Jack Antonoff has said that the track “A&W” – which really stands for “American Whore” – is his favourite track that he and Del Rey have made together, which is saying quite a lot in an impressive catalogue. A 7-minute odyssey, the track contextualizes a lot of her career and the criticisms of some of her subject matter, Del Rey essentially firing back by saying that she wishes that some of the more risqué and distasteful things she speaks about weren’t her life and her natural tendencies, but they are, and they’ll appear in her music accordingly. Over a minimal and eerie minor-key backdrop, Del Rey gets diaristic and specific about her appearance, age and insecurities while lamenting not being able to achieve real love. A sudden futuristic trap beat drop heralds the second half as Del Rey offers some creepily pitched and layered half-rapped vocals about a mystery man’s come-ons before the next interlude juxtaposes it all with a sermon about the differences between love and lust. Interestingly enough, the track “Candy Necklaces,” which might be the most traditional Del Rey song here, follows. A piano ballad – featuring piano from none other than Jon Batiste, who offers an impressive solo – that finds Del Rey romanticizing a toxic relationship and making references to Rockefeller, it’s Bond-theme cinematic and Batiste’s deep vocals complete the picture as the two intertwine into a downward spiral. “Kintsugi” appears here to close out the first half, its sparse, lo-fi nature making her words and the message hit even harder. Speaking about not being present for family deaths, Del Rey contemplates heartbreak making her stronger.

This is a highly personal album, but of all the tracks here, “Fingertips” feels the most like we weren’t even meant to hear it. There’s barely a discernable melody on it, just a 6-minute stream of consciousness delivered in Del Rey’s sweetest falsetto. Lost in some harrowing thoughts, it’s a truly compelling, touching, and borderline uncomfortable listen as she touches on survivor’s guilt, childhood crushes and their tragic ends, teenage abuse, being buried beside her family members, the full story of her uncle’s death, and a fascination with scientific advancements that might render us immortal one day. “Paris, Texas” is the shortest track here, a sweet tune of Del Rey singing along with a memorable piano melody in the back and playing on a variety of extravagant European cities with an American counterpart in the way that only she would. Before a long-awaited duet with Father John Misty on “Let The Light In” – their equally cynical yet bighearted approach to songwriting is a perfect match, and the loving and passionate bridge is a true highlight – we get the fascinatingly titled “Grandfather please stand on the shoulders of my father while he’s deep-sea fishing,” where Del Rey addresses industry plant rumours over one of the most orchestral and fully fleshed-out instrumentals here. People envision her as a Frankenstein’s monster, she says, but once again, she asserts that what you see is what you get.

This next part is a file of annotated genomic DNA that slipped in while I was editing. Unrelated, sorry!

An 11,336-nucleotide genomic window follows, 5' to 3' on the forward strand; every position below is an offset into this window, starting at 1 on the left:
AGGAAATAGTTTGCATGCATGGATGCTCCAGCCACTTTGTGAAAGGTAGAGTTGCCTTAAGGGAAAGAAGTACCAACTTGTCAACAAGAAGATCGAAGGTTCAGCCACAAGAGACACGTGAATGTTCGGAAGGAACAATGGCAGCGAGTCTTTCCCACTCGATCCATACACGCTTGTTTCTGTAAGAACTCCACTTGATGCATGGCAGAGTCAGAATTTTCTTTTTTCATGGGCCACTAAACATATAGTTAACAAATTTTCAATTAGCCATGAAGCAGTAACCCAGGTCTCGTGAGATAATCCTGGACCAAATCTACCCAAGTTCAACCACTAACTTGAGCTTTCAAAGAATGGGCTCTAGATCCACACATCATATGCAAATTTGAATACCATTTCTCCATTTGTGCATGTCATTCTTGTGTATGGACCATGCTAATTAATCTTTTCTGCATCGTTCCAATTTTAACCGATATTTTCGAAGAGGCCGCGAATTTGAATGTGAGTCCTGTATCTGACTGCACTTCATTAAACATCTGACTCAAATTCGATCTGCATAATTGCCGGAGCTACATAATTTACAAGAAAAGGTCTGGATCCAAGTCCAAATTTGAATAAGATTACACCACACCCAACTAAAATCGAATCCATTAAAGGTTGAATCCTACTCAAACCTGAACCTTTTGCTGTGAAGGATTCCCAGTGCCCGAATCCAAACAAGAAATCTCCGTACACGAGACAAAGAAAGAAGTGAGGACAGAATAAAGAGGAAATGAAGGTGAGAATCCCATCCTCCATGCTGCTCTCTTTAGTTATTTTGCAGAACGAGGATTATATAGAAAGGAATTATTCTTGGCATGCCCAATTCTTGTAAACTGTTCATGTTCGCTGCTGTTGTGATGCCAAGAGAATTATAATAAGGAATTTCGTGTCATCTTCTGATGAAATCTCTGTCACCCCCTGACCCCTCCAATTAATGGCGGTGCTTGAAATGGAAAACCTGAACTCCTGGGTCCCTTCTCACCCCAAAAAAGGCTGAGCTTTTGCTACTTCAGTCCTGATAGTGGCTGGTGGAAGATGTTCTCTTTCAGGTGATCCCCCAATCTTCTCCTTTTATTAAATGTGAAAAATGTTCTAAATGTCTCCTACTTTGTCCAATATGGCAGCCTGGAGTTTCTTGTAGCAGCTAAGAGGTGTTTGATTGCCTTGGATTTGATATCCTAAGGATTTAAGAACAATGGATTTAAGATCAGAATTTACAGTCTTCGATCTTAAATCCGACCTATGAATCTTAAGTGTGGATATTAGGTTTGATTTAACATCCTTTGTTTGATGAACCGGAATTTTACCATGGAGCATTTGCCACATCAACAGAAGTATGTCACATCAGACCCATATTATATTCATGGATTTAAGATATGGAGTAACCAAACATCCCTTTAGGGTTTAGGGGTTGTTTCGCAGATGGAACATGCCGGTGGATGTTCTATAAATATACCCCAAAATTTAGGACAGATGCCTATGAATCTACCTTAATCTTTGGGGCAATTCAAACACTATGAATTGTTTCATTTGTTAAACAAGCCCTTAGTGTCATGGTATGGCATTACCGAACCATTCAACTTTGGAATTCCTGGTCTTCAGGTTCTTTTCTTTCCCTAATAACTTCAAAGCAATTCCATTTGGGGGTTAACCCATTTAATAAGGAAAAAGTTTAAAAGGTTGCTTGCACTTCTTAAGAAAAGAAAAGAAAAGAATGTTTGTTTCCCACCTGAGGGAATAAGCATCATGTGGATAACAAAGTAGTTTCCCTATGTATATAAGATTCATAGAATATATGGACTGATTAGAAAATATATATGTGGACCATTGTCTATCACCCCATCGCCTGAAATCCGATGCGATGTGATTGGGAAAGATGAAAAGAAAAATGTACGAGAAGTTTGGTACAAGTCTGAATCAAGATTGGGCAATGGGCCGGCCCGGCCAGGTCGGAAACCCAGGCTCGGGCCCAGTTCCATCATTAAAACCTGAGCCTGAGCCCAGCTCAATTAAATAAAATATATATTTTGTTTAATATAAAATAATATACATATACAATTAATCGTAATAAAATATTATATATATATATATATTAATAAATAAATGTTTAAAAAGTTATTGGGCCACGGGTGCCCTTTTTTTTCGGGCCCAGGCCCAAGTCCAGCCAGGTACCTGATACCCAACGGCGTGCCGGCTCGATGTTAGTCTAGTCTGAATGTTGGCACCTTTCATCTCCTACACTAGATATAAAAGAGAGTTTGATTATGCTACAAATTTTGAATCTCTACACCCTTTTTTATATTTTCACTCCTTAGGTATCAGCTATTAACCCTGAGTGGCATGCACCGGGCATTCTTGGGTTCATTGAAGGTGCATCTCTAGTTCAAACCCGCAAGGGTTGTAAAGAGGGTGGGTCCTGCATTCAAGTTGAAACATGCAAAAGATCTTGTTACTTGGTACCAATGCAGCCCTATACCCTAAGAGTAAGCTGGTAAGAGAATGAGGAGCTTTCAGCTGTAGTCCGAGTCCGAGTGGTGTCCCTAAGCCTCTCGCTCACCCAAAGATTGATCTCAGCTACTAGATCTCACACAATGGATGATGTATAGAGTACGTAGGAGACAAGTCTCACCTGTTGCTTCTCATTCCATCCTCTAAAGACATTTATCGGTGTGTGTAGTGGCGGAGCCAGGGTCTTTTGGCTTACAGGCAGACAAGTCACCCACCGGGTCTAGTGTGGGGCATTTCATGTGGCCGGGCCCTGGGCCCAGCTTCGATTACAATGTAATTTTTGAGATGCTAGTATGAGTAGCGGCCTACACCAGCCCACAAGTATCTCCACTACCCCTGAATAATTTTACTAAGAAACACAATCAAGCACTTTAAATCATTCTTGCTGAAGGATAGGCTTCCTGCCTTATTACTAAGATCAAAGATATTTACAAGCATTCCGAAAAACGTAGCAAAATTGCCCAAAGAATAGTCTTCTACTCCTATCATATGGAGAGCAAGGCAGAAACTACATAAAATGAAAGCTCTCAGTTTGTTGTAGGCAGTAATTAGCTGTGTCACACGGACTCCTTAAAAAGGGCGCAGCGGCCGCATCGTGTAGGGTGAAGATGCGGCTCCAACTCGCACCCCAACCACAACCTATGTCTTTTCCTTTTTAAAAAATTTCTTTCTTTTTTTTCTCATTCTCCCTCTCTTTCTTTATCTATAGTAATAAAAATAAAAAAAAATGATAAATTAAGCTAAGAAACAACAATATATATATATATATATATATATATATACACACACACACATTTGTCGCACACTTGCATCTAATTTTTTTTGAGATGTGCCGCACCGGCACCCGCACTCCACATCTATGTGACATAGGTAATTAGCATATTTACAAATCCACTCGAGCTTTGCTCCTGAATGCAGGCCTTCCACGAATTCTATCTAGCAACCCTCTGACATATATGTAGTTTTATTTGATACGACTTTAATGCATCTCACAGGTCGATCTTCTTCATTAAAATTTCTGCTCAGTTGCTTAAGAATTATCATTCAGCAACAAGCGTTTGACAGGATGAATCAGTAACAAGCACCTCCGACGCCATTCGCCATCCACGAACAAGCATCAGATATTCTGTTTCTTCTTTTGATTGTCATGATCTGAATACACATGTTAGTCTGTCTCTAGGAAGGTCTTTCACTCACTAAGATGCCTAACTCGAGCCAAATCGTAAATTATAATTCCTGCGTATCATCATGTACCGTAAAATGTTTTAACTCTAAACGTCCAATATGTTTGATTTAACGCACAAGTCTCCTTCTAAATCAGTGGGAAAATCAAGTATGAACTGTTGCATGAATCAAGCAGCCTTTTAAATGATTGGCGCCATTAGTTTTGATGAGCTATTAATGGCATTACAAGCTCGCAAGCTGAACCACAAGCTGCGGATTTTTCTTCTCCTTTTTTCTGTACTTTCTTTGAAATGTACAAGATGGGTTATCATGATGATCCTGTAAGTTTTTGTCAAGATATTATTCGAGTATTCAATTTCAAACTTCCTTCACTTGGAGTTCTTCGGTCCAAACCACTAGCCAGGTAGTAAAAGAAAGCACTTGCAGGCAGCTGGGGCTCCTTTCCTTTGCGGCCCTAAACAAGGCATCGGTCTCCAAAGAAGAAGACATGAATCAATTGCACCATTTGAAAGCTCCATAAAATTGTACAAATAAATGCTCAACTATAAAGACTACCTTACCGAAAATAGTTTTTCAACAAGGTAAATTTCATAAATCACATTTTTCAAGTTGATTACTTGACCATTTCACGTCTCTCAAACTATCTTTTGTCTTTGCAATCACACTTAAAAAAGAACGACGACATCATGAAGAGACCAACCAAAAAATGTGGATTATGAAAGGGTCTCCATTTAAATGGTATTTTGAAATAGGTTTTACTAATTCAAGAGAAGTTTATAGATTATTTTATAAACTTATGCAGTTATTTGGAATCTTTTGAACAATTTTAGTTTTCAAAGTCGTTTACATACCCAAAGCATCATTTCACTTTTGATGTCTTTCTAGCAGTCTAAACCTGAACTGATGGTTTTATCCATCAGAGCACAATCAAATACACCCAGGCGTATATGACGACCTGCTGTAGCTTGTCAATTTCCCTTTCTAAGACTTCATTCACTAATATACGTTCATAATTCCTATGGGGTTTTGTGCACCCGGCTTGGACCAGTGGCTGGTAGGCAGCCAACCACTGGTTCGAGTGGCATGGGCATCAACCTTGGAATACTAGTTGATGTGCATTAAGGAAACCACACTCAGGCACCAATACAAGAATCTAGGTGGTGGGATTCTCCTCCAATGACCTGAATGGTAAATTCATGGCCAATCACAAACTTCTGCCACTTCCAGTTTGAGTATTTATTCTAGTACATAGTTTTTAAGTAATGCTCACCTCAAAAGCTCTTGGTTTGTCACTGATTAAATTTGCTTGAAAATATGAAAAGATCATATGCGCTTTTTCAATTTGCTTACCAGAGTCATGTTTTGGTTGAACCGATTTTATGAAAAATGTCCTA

Introduced lyrically in the song itself as a “simple song for a friend,” “Margaret” is essentially designed to be Jack Antonoff’s wedding song. Named for his fiancé, actress Margaret Qualley, Del Rey dutifully tells the story of their meeting and the deepening understanding that they’d found the one in a cute and cheesy bridge to the album’s final moments, which almost feel a little like bonus tracks. “Fishtail” and “Peppers” are rather interconnected, sharing some lyrics – one about “skinny-dipping inside your mind” is one of the most Lana Del Rey lyrics of all time – and a hip-hop edge. Talking about childhood memories with her sister and playing around with some sonic surprises, it’s something we needed after everything we went through up to this point. The album culminates with “Taco Truck x VB,” which opens with some Latin and almost dubstep-adjacent sounds before we get a remix of the NFR! standout “Venice Bitch.”

Speaking of NFR!, it was hard to believe that Del Rey had done anything other than craft her magnum opus when that project dropped back in 2019. Already on the third album since, this is the second that actually takes yet another run at that title after 2021’s Chemtrails over the Country Club. Putting out music rapidly, Del Rey is on a highly impressive run – enjoy it while it’s on.

Favourite Tracks: Did you know that there’s a tunnel under Ocean Blvd, The Grants, Kintsugi, Let The Light In, Fingertips

Least Favourite Track: Sweet

Score: 9/10